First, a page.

Mumbai: DE Shaw and Co., a global investment and technology development firm, will try and replicate its US strategy of the 1990s to emerge as a differentiated financial services company in India, through its joint venture with Reliance Industries Ltd (RIL).
The game plan is to devise innovative products and distribution methods using technology and use RIL’s wireless broadband business as a platform to disseminate the same. DE Shaw signed an accord with RIL, India’s most valuable company, in March to set up a financial services company.
“As things move more and more online, making sense of the data out there is something we do as a part of our investment process. We were successful doing that in the 1990s and here we don’t see our competitors doing that,” said Louis Salkind, managing director of DE Shaw and an executive committee member.
Salkind, who is visiting Mumbai, said while the joint venture—to be named DE Shaw India Financial Services Pvt. Ltd—will offer traditional financial products and services, its approach will be “next generation” in the way it uses technology.
DE Shaw India will initially offer institutional broking and asset management services starting with a private equity fund raised from domestic institutions and high networth individuals. It will gradually expand its investments into infrastructure and real estate. Both these are expected to be started towards the end of 2011.
The venture will utilize DE Shaw’s resource pool of 725 people in India to develop and market these products, apart from some new hires.
Salkind didn’t disclose any investment figures or the size of the planned fund, citing regulatory obligations, but said the investments will be comparable with those at other international investment banks.
RIL has been looking at new businesses such as telecom and financial services to efficiently deploy significant surplus cash on its balance sheet. The oil-to-yarn and retail conglomerate is expected to have cash and cash equivalents to the tune of $22 billion (Rs 99660 crore) by fiscal 2012.
The domestic fund planned by DE Shaw and RIL could need as much as $400-500 million if it invested in infrastructure alone, a vertical the two are bullish on, said Vikram Uttamsingh, executive director and head of private equity at consulting firm, KPMG India Pvt. Ltd.
“Raising money from the domestic market should not be a problem given that Reliance is their partner,” says Uttamsingh. “The platform the joint venture is trying to develop makes sense because that way they can provide equity, debt, promoter financing, and bridge loans.”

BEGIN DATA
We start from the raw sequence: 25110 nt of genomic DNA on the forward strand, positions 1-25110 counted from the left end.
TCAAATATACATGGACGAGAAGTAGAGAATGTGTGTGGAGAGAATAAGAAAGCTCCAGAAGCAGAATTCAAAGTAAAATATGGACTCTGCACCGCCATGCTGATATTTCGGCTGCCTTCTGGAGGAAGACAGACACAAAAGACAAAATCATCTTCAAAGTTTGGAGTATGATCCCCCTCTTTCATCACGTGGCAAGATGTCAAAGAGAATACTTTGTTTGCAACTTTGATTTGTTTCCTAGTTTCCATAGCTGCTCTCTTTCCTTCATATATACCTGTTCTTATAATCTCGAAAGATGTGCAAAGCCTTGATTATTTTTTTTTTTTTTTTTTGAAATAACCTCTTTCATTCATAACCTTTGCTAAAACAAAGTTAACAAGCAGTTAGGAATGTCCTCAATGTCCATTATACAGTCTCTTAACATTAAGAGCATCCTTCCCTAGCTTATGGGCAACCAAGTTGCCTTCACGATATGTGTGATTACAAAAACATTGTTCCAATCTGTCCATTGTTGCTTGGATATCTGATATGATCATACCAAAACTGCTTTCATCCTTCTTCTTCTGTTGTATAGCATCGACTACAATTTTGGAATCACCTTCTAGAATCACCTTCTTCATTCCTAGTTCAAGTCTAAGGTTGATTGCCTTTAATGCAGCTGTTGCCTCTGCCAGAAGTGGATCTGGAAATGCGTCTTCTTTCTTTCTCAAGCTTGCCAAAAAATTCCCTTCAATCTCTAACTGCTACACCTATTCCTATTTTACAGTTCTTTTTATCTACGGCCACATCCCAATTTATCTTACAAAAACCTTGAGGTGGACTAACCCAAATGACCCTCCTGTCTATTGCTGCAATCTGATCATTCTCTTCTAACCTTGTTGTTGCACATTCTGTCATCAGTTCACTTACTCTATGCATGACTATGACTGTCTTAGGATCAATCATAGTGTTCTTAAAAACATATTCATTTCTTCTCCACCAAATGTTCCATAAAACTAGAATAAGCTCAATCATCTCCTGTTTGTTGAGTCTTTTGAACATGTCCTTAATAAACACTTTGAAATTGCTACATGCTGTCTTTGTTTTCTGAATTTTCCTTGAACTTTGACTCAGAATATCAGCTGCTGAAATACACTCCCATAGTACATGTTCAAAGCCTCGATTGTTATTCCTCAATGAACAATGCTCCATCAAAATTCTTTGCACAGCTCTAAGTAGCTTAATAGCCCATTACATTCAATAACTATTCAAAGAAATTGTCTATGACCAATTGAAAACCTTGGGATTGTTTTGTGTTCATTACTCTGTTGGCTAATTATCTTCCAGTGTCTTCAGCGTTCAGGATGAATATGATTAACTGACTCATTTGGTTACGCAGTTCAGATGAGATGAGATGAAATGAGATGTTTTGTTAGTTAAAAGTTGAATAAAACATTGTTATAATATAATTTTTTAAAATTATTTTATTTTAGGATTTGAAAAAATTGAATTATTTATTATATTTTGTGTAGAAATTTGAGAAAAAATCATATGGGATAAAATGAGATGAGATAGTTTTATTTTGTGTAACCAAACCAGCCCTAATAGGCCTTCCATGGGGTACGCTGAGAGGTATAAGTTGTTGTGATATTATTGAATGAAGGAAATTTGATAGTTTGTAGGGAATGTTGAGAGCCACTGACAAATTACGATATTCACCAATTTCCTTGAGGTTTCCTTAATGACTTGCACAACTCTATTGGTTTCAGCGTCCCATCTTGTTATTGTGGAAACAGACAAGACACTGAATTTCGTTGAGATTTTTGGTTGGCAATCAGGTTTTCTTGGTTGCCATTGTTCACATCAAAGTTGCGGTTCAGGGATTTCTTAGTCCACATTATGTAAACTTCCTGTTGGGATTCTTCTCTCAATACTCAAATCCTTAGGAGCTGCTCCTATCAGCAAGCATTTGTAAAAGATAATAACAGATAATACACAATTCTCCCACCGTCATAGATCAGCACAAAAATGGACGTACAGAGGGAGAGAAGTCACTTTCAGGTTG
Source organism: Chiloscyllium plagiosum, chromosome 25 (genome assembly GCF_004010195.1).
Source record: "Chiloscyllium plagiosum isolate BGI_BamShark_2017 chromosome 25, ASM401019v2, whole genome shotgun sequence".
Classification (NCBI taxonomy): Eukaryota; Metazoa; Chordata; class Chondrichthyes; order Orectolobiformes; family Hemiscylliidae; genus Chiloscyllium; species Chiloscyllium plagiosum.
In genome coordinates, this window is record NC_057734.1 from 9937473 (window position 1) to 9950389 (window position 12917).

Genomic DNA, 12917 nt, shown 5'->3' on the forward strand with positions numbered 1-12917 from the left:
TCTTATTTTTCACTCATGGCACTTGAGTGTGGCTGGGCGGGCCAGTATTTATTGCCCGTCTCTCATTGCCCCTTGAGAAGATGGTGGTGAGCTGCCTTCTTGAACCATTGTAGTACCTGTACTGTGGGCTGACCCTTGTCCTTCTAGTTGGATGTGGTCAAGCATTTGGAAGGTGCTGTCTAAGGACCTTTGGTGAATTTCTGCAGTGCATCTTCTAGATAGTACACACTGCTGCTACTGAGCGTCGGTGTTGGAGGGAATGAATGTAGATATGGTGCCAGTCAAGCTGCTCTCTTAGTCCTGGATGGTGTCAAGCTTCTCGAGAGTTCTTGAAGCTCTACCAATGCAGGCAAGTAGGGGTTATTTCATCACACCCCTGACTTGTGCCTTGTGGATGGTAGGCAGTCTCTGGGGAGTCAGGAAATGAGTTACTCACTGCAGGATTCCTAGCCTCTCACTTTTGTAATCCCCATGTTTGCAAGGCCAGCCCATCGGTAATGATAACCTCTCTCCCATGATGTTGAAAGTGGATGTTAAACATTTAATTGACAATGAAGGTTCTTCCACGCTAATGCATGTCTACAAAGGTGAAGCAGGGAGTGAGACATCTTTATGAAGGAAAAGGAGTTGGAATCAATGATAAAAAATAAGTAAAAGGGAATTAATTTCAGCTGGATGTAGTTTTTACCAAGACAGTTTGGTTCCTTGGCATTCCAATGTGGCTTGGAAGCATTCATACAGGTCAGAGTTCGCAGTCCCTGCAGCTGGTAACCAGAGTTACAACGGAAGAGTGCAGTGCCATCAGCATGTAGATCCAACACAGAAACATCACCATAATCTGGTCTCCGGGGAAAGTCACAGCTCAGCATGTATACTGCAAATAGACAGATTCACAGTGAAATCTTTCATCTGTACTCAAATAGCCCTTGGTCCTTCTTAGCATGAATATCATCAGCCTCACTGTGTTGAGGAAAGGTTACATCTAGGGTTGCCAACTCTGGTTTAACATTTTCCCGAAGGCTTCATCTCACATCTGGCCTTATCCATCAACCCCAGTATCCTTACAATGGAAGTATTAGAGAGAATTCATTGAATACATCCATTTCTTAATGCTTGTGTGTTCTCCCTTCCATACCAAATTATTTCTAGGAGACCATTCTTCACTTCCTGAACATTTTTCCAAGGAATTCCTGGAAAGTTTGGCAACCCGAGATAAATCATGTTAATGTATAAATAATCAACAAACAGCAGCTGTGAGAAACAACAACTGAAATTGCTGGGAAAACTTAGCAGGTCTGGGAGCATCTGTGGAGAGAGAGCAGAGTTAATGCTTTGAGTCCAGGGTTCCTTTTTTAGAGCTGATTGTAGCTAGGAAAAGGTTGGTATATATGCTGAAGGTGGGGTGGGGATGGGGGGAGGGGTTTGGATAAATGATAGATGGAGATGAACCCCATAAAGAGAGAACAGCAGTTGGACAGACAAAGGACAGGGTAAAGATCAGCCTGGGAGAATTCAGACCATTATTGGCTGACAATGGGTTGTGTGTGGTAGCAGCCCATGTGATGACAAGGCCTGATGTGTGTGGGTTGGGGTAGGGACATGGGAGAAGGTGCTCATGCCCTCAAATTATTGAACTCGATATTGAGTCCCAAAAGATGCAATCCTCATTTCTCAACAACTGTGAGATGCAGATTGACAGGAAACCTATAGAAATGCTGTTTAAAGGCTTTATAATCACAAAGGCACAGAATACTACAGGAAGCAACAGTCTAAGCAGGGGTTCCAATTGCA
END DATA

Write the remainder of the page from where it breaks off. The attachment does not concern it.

Offering an example of DE Shaw’s technical prowess, Salkind—the first person to be hired by the founder David E. Shaw, a former teacher of computer science at Columbia University in the US—referred to Farsight Financial Services.
“We developed a company called Farsight Financial Services, which was the first company to integrate brokerage and banking and offer those services over the Internet,” Salkind said. “We sold that technology and it became the base of Merrill Lynch’s online financial system.”
While capacity building to service institutional businesses will be the initial focus at the joint venture where RIL and DE Shaw are equal partners, the company aims to cater to retail clients as well.
Anil Chawla, chief executive officer of DE Shaw’s existing India arm, DE Shaw India Advisory Services Pvt. Ltd, said efficient distribution holds the key while reaching out to retail clients and the joint venture would look to do so by utilizing RIL’s fourth-generation (4G) technology.
RIL chairman Mukesh Ambani made an entry into telecommunications last year with a Rs 4,800 crore acquisition of Infotel Broadband Services Ltd, the only company to win a national licence for high-speed wireless spectrum in a government auction.
“It is something both parties are looking at, and over the next couple of years we are going to discuss how we can team up,” Salkind said.
A financial services expert from an international audit and consulting firm said that the way business was done in India was changing and it didn’t have the required interface. He did not want to be identified as he is not authorized to speak on specific transactions.
“RIL has the necessary touch points and the brand name, but that alone isn’t sufficient,” the expert said. “This is where the partnership with DE Shaw will help. The joint venture has a lot of synergies as the businesses they are looking at are all interlinked and need technology.”
This expert said that being a part of a robust financial services company will aid RIL’s inorganic expansion plans as well.
Asked why RIL’s name did not find mention in the newly created brand name for the joint venture, Salkind said it was to reflect that DE Shaw was in charge of running the daily operations of the new venture and was bringing its expertise in financial services to the table.
The board of the company, however, consists of three directors each from DE Shaw and RIL.
Apart from Salkind and Chawla, Julius Gaudio, another executive committee member and managing director at DE Shaw, will join the board.
RIL has nominated Alok Agarwal, its chief financial officer; Muralidhara Kadaba, a former president and chief executive of financial services at Reliance Retail Ltd; and Kandasamy Sethuraman, responsible for compliance and secretarial functions at RIL, on the board.
Salkind said Ambani will be “active” in framing the new firm’s strategy along with himself. He recounted how Ambani joined DE Shaw’s India advisory board four years back and keenly observed how the company with $20 billion in investment capital went about its business.
The two executives engaged in discussions over the way the Indian market was headed, and it turned out they shared a “similar vision”.
The “brainstorming” over what DE Shaw and RIL could do together started around a year back and Salkind termed the days to come as a “fun journey”.